March for All of Our Lives

by Zarai Travis-Batalla

(Photo source: Thomas Yang, visual editor of THEPITTNEWS, 2018)

With a 500k donation from Oprah, March for Our lives was one of the biggest youth protests since the Vietnam War. The outraged youth demanding change in gun legislation to reduce gun violence in the U.S, has caused a controversy. March for Our lives is seen by some as a hypocritical movement because black activists are portrayed as thugs and get ridiculed for also protesting for their lives.

   Opportunistic inequality is very apparent in this situation. With all respect and admiration for the fellow students taking action to make a change, the sudden national uproar over the #NEVERAGAIN movement led by students from the predominantly white, middle class, suburban neighborhoods of Parkland, FL, has a great juxtaposition on the attention shone to the Black Lives Matter movement. Both movements are ultimately fighting for the same cause: the right to live and to cease violence. With a crazy amount of celebrity support and endorsements for #NEVERAGAIN, including viral hashtags, and even global protests, it is proof of who is being heard and who is not. African Americans make up 13% of the US population. According to BBC News, “In 2016, more than 52% of murder victims (73% killed by guns) in America were black”. Black people are also 3 times more likely to die at the hands of law enforcement than any other race.

     As a united youth, we all want gun violence to end. This past Saturday in Los Angeles, Black Lives Matter youth stood alongside protesters for the Never Again march. A young activist, 14-year-old girl Thandiwe Abdullah broadcasted over the front of city hall, “it is important that when we talk about gun control, that we uplift the black bodies that continue to be gunned down in streets and targeted in our schools.”  11-year-old Naomi Wadler also expressed concerns for the inconspicuous gun violence that happens to African American women as well, at the Washington D.C. march stating “I represent the African American women who are victims of gun violence, who are simply statistics instead of vibrant, beautiful girls full of potential.”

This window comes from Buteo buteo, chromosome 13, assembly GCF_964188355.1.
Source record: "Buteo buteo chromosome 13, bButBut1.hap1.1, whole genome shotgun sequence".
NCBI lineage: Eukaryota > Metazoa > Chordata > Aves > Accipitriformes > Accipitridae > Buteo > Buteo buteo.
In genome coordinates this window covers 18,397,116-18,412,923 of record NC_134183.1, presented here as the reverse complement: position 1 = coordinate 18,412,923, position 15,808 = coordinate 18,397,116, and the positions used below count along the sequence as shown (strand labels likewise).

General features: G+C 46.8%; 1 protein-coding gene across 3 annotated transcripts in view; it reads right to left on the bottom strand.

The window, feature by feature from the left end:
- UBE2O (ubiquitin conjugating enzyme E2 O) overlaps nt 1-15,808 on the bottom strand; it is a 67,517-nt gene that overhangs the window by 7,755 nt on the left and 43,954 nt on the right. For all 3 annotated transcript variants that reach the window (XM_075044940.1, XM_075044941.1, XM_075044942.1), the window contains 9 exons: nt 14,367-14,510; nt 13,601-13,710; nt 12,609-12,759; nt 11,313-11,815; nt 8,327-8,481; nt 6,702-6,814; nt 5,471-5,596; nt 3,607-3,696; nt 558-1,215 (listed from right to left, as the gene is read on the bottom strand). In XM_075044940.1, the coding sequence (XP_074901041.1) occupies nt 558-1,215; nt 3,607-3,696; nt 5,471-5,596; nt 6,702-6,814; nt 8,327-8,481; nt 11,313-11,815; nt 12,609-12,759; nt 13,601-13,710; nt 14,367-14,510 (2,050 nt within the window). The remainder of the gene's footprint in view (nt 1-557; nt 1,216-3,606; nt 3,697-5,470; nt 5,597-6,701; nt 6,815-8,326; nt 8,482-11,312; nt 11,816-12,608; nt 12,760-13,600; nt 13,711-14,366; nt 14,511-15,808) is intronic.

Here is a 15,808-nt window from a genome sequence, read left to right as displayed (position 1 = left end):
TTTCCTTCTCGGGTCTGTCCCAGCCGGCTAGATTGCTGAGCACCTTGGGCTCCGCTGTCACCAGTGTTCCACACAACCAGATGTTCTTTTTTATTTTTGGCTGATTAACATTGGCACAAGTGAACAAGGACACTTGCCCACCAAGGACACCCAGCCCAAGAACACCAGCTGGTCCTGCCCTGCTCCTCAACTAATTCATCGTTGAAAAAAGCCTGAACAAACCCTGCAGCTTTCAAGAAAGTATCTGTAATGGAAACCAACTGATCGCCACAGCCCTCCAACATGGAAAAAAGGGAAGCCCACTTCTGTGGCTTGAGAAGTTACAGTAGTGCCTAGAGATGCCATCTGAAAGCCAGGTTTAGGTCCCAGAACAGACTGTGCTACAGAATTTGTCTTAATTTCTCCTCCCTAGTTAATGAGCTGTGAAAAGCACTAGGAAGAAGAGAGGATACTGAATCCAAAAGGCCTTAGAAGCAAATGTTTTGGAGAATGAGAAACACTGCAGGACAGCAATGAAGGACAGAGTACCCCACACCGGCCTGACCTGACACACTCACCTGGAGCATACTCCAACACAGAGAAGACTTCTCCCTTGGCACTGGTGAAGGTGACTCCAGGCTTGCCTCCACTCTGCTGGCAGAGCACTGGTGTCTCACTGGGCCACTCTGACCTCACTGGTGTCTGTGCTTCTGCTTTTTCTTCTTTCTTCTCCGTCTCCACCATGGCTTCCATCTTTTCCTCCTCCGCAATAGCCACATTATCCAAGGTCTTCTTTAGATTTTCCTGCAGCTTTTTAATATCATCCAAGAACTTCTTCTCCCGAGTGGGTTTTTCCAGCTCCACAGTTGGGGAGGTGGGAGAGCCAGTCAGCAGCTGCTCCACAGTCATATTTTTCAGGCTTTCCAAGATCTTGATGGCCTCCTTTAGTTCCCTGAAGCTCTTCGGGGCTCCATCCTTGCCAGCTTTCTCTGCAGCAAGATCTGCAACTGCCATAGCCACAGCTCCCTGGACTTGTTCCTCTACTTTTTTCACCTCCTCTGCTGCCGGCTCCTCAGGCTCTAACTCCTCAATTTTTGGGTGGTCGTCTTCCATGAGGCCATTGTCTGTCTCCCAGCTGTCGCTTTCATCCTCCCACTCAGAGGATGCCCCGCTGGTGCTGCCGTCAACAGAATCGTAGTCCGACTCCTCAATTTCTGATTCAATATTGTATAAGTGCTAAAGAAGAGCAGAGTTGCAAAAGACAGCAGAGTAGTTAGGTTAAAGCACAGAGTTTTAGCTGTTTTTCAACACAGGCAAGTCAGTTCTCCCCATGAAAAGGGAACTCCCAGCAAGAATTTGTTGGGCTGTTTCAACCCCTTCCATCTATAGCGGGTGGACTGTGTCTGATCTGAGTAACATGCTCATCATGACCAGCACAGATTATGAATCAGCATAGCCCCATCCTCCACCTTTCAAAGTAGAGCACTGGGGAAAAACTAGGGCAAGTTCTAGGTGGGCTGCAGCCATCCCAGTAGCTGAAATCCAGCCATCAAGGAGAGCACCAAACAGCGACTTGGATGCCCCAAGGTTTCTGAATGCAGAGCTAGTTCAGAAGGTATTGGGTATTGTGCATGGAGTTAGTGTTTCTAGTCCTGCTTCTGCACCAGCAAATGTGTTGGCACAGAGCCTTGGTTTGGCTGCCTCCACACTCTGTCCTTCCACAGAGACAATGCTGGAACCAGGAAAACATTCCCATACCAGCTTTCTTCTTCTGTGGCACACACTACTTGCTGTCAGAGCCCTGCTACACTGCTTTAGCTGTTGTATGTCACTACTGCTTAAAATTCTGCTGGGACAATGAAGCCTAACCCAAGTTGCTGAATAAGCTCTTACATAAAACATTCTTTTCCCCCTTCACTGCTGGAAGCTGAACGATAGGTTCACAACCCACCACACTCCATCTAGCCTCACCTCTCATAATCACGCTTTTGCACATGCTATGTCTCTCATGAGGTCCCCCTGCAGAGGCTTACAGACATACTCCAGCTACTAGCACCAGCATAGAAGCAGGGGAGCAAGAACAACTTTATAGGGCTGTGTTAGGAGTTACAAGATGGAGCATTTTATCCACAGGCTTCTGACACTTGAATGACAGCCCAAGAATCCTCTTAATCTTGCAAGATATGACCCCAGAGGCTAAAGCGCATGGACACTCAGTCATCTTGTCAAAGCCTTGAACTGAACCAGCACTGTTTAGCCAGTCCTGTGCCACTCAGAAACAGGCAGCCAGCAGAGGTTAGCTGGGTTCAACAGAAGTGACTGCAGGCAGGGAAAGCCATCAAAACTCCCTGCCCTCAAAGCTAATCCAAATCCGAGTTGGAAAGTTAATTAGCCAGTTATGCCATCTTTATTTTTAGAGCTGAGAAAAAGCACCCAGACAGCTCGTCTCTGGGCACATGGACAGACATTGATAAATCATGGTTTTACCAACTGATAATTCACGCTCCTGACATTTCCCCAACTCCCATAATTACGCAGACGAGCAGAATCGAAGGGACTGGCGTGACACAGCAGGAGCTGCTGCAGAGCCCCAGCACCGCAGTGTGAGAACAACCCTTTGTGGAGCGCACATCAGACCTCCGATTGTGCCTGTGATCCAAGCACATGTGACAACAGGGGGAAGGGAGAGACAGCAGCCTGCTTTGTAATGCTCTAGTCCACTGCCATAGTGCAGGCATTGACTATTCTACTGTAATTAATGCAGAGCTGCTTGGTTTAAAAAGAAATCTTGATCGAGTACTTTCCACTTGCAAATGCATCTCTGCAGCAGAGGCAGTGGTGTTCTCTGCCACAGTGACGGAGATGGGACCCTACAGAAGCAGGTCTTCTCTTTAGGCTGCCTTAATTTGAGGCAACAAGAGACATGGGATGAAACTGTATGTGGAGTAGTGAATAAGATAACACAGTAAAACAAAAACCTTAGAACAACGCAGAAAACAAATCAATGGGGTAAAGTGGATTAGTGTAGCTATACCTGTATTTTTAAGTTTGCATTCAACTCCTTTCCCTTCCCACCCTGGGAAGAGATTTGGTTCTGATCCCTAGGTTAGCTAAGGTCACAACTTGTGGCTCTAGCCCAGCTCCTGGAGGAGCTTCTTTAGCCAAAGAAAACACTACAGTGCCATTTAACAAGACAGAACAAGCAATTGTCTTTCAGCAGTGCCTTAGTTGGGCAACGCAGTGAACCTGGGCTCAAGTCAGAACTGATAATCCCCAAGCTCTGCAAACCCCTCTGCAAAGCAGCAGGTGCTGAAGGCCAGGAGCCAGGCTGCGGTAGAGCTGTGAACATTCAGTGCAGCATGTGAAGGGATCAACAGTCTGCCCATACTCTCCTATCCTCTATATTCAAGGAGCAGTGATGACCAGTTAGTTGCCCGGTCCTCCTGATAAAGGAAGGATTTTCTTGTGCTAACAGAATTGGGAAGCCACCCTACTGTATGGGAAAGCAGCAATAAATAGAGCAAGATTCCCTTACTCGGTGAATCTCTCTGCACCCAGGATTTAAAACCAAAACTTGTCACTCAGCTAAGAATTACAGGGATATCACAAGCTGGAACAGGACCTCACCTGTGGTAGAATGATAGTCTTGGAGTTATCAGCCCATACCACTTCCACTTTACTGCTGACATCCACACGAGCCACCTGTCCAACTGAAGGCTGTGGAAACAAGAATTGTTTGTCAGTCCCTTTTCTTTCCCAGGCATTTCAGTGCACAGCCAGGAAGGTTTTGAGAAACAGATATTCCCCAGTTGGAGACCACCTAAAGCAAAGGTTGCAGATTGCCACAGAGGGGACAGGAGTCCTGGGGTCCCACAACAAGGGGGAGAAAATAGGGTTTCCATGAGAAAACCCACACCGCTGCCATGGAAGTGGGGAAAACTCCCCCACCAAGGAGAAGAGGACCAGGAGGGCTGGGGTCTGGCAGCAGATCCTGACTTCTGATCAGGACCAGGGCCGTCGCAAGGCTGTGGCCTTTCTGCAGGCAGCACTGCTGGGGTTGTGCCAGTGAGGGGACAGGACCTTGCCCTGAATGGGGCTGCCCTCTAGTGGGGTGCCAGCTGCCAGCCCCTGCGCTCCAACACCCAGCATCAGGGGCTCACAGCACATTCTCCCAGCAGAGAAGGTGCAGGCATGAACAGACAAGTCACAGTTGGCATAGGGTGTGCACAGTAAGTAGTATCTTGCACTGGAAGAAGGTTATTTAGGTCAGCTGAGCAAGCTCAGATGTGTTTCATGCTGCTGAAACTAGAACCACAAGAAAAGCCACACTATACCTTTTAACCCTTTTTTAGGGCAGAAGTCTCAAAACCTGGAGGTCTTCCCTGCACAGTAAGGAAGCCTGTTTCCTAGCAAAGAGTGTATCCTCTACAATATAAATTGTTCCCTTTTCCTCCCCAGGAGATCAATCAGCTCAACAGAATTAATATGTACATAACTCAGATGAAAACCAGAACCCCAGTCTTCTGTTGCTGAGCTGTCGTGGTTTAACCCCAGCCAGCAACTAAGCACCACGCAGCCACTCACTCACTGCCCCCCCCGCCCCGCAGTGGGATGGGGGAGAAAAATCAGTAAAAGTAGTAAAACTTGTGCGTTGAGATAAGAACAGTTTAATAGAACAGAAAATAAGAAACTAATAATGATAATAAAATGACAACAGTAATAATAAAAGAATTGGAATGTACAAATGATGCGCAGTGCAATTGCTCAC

The leaders of the Never Again movement have called for all youth to be included. Jaclyn Corin, a survivor of the Parkland massacre said during her speech addressing her privilege,  “But we share this stage today and forever with those communities who have always stared down the barrel of a gun.” Corin intended to acknowledge the side of our youth that feels as if they are not being represented. Teens in Chicago feel the effects of severe gun violence every day. Damayanti Wallace, a junior at Chicago High School for the Arts discussed how gun violence infiltrated her community, “You’re talking about it in class, or you’re talking about it in the hallway, or somebody’s, like, crying in the hallway because something happened last night.” This is normal for Chicago teens that experience high gun violence in their communities.

   Truth be told, post-racial America is a myth. Black children grow up criminalized. People, most importantly cops, view black children to be less innocent than white kids. In 2012, data concluded by the Department of Education shows black students were to feel the strongest repercussions of discipline over any other race in schools.

    On March 18th, Stephon Clark a father of two was fatally shot 20 times in his grandparent’s backyard in Sacramento, California by police when his phone was mistaken for a gun. Another name becomes another hashtag. Clark’s brother expressed his frustration in wanting justice for his brother’s murder when he interrupted a Sacramento city council meeting,

      “Now the mayor wants to talk to me. The chief of police got my brother killed. He doesn’t care. He shows no emotion at all. And y’all get mad at me for not crying on the news.”  -Stevante Clark, Stephon Clark’s brother.

      

A poster made by a child for the March.

   Those who advocate for Black Lives Matter have been protesting for gun reform for years before the #NEVERAGAIN movement. The protesters for Black Lives Matter in efforts of trying to broadcast their message of ending the violence on the black community as a result of systematic racism, are met with police fury and are once again disregarded. In contrast, the students from Parkland exercise their privilege and are face-to-face with lawmakers in a week. The universal message that these causes are trying to vocalize is that “our lives matter.” We all deserve the chance to live. We are the generation to bring about change, but in order to effectively do so, we must not overlook any aspect of gun violence. Gun violence towards black people cannot continue to be a prevailing characteristic of American society, in the same way, that school shootings cannot.  Unification will be the driving force behind the change that we need to see within and for our generation.

 

“The key to this issue is solidarity. We have to show up for one another and one another issues. Don’t only show up when it affects you. Recognize that gun violence affected Alton Sterling and Stephon Clark, just like it did the young people in Parkland and Sandy Hook,”

Brittany Packnett, an activist for the Intersection of Culture and Justice Movement